The city had acted as a clean air enforcer of sorts for the Texas Commission on Environmental Quality until August of this year, when the state refused to renew its contract because of disagreements about enforcement. Along with the contract went nearly all of the city's state funding for inspections and a good chunk of its inspection staff. Now, Mayor White says the city will embark on it's own new inspection and enforcement program that will target the most pressing clean air issues. "We are trying to identify the most dangerous of the pollutants so we can put public health first. It's not just how many people are counting things out there, but it's what they're counting and what they're monitoring and the effect to public health," he says.
The plan addresses ozone and other airborne toxins and includes plans reduce pollution within city operations, such as converting Houston's civilian employee fleet to hybrid vehicles. Arturo Blanco is the chief of the city's Bureau of Air Quality and says the new program adds flexibility that the state-funded program didn't provide. "Our goal is to establish our own protocols for response that allocate resources wisely from the perspective of the citizens in Houston, with may be different from the TCEQ-directed protocols that we had to follow before," he says.
John Wilson is executive director of the Galveston-Houston Association for Smog Prevention and says the city is doing what it can with a limited budget. "Obviously it would be better if they still had funding from the state and still could retain the full size of the staff at the Bureau of Air Quality Control, but on the other hand they have gained flexibility and a renewed focus on things that I think will matter more in the long-run than some of the activities that they've been doing," he says.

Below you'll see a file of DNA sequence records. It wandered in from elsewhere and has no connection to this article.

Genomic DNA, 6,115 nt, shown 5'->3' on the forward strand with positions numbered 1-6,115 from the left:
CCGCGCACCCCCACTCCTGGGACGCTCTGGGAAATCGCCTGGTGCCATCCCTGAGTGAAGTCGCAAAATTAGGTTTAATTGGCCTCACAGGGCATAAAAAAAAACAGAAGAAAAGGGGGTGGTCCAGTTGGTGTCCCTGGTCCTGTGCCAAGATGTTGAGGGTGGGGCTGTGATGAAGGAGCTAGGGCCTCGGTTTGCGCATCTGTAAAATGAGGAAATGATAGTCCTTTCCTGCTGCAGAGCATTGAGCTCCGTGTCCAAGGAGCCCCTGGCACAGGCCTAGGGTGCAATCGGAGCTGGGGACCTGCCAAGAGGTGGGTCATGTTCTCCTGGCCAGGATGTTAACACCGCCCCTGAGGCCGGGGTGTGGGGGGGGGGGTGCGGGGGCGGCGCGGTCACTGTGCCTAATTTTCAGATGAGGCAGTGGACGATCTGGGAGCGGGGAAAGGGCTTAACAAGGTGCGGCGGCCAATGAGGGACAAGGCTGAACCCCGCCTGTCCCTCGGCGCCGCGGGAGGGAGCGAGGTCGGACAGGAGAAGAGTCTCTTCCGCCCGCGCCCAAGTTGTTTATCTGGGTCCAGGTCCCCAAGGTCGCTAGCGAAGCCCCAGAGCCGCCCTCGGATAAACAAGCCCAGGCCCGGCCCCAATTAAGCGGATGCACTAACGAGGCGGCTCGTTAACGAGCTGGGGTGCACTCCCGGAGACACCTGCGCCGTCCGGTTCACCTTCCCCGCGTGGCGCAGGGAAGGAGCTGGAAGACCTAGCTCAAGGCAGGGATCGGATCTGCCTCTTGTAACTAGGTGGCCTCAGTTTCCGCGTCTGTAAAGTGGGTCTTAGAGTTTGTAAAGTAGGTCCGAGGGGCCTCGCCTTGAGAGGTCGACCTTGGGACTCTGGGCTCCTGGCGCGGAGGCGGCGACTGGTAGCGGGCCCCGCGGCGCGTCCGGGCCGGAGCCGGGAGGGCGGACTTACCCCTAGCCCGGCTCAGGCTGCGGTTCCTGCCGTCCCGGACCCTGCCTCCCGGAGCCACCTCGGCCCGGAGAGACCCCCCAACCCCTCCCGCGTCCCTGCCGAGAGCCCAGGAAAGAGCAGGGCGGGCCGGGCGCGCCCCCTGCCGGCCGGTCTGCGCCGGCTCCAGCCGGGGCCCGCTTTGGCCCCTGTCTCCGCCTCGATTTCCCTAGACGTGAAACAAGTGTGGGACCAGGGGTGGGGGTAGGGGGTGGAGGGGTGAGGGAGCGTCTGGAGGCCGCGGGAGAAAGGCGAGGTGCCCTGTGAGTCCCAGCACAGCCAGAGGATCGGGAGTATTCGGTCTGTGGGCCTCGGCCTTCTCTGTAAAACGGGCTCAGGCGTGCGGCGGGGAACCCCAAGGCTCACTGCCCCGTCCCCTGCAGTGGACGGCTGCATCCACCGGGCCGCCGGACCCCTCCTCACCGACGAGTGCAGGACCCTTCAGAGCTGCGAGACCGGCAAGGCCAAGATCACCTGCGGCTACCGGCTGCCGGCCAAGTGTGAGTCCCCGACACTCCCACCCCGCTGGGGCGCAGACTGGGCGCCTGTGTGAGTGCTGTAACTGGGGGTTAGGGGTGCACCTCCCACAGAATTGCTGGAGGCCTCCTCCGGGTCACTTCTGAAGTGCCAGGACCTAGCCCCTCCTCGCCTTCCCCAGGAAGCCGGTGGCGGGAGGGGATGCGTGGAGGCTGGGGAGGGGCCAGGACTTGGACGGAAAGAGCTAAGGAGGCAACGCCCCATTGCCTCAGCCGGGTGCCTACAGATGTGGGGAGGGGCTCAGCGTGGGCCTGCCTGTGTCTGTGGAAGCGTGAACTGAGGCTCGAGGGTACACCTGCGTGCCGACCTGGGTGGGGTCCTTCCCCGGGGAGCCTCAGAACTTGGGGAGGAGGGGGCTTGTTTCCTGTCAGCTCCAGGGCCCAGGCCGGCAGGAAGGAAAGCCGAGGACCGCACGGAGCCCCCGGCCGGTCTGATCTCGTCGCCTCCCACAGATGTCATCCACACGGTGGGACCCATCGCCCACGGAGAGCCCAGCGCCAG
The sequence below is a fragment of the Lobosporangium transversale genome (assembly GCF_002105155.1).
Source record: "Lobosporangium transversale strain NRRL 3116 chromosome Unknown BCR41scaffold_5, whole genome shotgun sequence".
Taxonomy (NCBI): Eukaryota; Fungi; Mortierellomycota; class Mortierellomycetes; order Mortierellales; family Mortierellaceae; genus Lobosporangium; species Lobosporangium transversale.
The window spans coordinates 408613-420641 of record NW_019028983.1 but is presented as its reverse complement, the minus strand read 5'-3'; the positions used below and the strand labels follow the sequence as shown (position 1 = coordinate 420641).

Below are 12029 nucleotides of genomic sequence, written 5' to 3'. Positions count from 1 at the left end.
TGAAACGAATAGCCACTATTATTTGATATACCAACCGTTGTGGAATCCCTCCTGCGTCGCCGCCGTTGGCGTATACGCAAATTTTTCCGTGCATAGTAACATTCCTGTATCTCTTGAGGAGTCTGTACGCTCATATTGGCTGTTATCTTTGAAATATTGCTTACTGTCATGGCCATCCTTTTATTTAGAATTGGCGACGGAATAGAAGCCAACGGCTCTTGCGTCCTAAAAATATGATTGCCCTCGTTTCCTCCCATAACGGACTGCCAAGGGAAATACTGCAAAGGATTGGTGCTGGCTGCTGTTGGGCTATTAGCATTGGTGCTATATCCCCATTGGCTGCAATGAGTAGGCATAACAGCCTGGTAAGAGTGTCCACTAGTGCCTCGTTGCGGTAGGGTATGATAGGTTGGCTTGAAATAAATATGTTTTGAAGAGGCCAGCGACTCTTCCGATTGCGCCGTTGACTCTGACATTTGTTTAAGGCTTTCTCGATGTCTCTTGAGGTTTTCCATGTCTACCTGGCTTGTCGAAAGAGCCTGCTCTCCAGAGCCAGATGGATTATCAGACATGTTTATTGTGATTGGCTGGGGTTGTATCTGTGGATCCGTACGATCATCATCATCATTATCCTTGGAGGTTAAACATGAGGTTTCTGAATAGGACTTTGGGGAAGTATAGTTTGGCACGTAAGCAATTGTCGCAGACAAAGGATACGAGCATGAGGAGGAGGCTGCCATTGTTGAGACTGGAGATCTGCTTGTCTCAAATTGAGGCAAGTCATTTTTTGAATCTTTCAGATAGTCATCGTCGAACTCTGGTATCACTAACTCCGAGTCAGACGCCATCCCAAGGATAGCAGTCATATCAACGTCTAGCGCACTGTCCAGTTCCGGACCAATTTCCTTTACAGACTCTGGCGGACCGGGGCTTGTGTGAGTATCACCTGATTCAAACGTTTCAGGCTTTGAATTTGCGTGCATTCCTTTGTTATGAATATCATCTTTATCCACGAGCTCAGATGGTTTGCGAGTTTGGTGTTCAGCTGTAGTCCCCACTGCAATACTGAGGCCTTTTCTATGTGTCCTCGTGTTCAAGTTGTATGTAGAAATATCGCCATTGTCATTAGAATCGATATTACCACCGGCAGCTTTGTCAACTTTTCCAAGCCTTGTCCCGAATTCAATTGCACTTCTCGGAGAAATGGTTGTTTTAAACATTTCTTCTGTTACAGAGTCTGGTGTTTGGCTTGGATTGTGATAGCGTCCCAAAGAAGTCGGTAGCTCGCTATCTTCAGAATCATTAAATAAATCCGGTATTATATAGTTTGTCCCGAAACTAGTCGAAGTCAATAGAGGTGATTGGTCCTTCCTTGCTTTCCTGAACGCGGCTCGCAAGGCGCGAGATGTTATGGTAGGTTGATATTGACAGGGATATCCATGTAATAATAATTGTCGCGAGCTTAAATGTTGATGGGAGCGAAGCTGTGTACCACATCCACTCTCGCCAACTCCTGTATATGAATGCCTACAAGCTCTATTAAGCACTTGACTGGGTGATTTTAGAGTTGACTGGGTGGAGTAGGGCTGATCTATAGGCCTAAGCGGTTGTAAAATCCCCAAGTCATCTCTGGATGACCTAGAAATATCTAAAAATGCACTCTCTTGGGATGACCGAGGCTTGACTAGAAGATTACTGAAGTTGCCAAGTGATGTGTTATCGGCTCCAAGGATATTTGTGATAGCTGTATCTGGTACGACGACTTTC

Texas Environmental Defense director Jim Marston says Mayor White's strategy is the first of its kind in Texas and could be effective in targeting real-world pollution issues that may have been overlooked under traditional programs. "We have, for a long time, said that we're going to do something here or something there and make the air cleaner and had a little results, but the air is still not as clean as we would like it to be. What he is doing is saying, I've got limited resources, I'm going to put them in places where I can get the most health-bang for the buck and we're going to work on things where we can get really short-term benefits," he says.
The new plan includes a beefed-up network of monitors, including the possibility of a mobile monitor that could be deployed to areas of the city with the worst air quality.